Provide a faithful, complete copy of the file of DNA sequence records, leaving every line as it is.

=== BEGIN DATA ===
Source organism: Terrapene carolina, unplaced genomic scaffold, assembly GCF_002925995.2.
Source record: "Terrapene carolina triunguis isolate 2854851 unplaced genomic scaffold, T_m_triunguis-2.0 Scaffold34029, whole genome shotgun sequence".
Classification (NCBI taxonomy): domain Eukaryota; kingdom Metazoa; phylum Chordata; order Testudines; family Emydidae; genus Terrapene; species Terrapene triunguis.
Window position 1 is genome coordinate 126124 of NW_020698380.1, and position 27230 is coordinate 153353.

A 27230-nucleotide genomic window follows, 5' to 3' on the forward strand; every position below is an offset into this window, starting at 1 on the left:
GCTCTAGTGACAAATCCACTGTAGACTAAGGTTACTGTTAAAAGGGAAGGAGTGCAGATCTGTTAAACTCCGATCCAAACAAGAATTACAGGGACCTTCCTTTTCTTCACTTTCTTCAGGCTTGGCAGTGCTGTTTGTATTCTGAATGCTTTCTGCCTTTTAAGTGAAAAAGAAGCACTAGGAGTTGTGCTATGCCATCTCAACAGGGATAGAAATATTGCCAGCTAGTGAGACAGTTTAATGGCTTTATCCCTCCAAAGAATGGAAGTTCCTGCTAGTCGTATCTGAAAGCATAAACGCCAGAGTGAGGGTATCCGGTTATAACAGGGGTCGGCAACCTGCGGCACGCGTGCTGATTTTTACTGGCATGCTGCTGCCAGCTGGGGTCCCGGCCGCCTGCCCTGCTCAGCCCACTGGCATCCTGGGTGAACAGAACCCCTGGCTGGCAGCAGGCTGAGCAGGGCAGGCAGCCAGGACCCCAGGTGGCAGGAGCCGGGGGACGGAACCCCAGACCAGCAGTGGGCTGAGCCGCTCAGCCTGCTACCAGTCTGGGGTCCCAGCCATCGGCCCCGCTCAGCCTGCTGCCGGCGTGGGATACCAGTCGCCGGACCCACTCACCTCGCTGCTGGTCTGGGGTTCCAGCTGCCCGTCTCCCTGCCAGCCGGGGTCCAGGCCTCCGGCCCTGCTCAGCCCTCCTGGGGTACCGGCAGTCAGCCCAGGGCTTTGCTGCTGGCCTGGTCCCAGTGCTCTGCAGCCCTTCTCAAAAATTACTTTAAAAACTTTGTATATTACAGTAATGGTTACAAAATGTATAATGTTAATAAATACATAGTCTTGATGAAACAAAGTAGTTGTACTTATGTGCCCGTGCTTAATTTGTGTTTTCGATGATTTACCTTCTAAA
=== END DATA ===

Source organism: Terrapene carolina, unplaced genomic scaffold, assembly GCF_002925995.2.
Source record: "Terrapene carolina triunguis isolate 2854851 unplaced genomic scaffold, T_m_triunguis-2.0 Scaffold34029, whole genome shotgun sequence".
Classification (NCBI taxonomy): domain Eukaryota; kingdom Metazoa; phylum Chordata; order Testudines; family Emydidae; genus Terrapene; species Terrapene triunguis.
Window position 1 is genome coordinate 126124 of NW_020698380.1, and position 27230 is coordinate 153353.

A 27230-nucleotide genomic window follows, 5' to 3' on the forward strand; every position below is an offset into this window, starting at 1 on the left:
GCTCTAGTGACAAATCCACTGTAGACTAAGGTTACTGTTAAAAGGGAAGGAGTGCAGATCTGTTAAACTCCGATCCAAACAAGAATTACAGGGACCTTCCTTTTCTTCACTTTCTTCAGGCTTGGCAGTGCTGTTTGTATTCTGAATGCTTTCTGCCTTTTAAGTGAAAAAGAAGCACTAGGAGTTGTGCTATGCCATCTCAACAGGGATAGAAATATTGCCAGCTAGTGAGACAGTTTAATGGCTTTATCCCTCCAAAGAATGGAAGTTCCTGCTAGTCGTATCTGAAAGCATAAACGCCAGAGTGAGGGTATCCGGTTATAACAGGGGTCGGCAACCTGCGGCACGCGTGCTGATTTTTACTGGCATGCTGCTGCCAGCTGGGGTCCCGGCCGCCTGCCCTGCTCAGCCCACTGGCATCCTGGGTGAACAGAACCCCTGGCTGGCAGCAGGCTGAGCAGGGCAGGCAGCCAGGACCCCAGGTGGCAGGAGCCGGGGGACGGAACCCCAGACCAGCAGTGGGCTGAGCCGCTCAGCCTGCTACCAGTCTGGGGTCCCAGCCATCGGCCCCGCTCAGCCTGCTGCCGGCGTGGGATACCAGTCGCCGGACCCACTCACCTCGCTGCTGGTCTGGGGTTCCAGCTGCCCGTCTCCCTGCCAGCCGGGGTCCAGGCCTCCGGCCCTGCTCAGCCCTCCTGGGGTACCGGCAGTCAGCCCAGGGCTTTGCTGCTGGCCTGGTCCCAGTGCTCTGCAGCCCTTCTCAAAAATTACTTTAAAAACTTTGTATATTACAGTAATGGTTACAAAATGTATAATGTTAATAAATACATAGTCTTGATGAAACAAAGTAGTTGTACTTATGTGCCCGTGCTTAATTTGTGTTTTCGATGATTTACCTTCTAAA